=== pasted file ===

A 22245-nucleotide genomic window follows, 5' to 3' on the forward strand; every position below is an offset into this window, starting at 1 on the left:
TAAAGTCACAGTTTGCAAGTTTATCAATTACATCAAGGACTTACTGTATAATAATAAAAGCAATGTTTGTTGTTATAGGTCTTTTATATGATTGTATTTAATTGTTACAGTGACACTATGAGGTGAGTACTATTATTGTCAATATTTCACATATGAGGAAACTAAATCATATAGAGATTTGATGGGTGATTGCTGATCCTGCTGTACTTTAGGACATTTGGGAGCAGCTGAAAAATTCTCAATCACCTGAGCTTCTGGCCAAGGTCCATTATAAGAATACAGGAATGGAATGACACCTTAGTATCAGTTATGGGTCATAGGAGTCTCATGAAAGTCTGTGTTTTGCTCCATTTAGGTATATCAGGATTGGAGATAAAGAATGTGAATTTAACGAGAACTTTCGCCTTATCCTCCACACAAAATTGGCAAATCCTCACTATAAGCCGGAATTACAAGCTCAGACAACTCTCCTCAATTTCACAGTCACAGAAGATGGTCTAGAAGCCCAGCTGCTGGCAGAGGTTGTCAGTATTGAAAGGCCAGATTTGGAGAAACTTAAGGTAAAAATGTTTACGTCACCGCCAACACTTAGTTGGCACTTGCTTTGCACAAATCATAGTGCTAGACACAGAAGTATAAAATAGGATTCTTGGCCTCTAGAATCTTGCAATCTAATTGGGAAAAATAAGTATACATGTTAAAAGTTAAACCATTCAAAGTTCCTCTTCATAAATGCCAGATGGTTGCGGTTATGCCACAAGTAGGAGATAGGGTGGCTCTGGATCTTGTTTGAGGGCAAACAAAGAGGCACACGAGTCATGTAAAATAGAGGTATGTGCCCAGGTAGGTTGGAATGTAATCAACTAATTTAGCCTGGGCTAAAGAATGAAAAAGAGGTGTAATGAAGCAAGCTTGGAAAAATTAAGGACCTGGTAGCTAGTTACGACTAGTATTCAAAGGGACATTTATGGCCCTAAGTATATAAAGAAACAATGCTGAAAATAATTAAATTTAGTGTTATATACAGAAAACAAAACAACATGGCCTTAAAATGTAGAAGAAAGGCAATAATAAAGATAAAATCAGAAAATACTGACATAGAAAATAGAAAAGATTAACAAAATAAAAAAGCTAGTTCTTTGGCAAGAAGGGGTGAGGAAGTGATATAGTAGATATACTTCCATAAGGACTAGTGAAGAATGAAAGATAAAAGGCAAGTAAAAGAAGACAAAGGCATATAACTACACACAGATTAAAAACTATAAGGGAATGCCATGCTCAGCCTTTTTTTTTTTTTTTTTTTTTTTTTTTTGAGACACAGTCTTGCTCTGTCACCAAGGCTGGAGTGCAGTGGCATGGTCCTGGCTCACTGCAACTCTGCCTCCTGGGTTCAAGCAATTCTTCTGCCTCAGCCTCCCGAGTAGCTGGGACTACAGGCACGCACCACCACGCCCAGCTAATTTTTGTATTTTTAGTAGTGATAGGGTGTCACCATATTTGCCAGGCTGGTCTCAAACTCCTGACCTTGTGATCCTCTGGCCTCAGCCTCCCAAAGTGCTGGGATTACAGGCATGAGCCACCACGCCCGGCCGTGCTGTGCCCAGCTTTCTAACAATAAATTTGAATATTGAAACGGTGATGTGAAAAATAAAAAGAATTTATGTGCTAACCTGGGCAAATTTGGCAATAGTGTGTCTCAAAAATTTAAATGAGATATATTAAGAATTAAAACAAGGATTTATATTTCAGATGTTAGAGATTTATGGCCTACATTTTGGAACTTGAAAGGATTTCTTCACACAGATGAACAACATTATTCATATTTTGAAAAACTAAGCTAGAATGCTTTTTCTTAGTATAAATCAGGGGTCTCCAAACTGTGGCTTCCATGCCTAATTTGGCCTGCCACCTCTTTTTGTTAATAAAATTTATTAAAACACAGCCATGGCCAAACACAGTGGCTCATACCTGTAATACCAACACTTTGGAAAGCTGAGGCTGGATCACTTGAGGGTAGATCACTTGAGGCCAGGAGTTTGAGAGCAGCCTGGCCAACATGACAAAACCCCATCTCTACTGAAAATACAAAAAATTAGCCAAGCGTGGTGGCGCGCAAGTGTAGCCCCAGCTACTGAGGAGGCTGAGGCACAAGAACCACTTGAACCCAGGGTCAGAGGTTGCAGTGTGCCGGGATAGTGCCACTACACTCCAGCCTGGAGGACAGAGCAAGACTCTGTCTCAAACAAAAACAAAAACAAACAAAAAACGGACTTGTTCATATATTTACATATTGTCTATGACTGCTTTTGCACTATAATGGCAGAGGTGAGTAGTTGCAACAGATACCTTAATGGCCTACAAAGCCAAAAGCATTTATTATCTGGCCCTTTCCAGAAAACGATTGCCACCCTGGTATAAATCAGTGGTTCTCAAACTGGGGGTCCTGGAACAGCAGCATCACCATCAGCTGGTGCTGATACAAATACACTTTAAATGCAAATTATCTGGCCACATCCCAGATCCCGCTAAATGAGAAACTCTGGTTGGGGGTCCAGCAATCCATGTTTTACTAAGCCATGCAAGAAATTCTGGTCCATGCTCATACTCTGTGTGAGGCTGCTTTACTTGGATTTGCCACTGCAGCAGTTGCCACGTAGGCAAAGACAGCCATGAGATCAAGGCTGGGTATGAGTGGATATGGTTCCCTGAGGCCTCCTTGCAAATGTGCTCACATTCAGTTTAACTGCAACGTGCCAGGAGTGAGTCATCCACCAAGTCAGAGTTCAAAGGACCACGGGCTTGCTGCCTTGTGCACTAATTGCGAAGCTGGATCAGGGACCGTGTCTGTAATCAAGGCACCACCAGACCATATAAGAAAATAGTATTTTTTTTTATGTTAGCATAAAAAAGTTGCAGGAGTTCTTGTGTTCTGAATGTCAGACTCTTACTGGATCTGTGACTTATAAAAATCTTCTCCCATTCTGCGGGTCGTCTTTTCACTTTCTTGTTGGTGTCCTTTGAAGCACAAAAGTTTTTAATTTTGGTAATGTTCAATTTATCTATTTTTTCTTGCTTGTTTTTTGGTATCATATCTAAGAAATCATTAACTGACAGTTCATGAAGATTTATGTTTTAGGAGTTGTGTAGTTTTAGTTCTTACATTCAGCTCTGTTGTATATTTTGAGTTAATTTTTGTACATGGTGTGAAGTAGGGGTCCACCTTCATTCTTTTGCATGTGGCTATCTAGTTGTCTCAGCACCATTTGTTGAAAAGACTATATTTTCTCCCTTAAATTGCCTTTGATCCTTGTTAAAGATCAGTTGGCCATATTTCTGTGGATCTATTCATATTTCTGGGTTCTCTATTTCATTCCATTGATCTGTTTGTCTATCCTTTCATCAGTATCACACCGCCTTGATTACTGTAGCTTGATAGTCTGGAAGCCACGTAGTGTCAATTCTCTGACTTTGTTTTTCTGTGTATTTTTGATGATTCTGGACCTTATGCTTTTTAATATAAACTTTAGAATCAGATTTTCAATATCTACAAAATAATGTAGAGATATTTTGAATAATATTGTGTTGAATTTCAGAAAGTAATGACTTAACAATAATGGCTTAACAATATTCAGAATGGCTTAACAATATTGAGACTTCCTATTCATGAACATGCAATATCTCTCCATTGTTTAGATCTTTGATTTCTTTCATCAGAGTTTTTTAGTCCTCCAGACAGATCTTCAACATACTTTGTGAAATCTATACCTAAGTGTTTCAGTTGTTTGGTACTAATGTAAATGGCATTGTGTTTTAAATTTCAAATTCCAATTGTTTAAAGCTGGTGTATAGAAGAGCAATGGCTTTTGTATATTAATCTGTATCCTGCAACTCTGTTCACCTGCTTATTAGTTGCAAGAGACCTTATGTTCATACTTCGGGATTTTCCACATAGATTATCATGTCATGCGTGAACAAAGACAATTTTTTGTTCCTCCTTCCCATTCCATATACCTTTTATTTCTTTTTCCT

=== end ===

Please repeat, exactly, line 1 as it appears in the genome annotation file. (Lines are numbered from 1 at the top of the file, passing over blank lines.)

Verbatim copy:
A 22245-nucleotide genomic window follows, 5' to 3' on the forward strand; every position below is an offset into this window, starting at 1 on the left: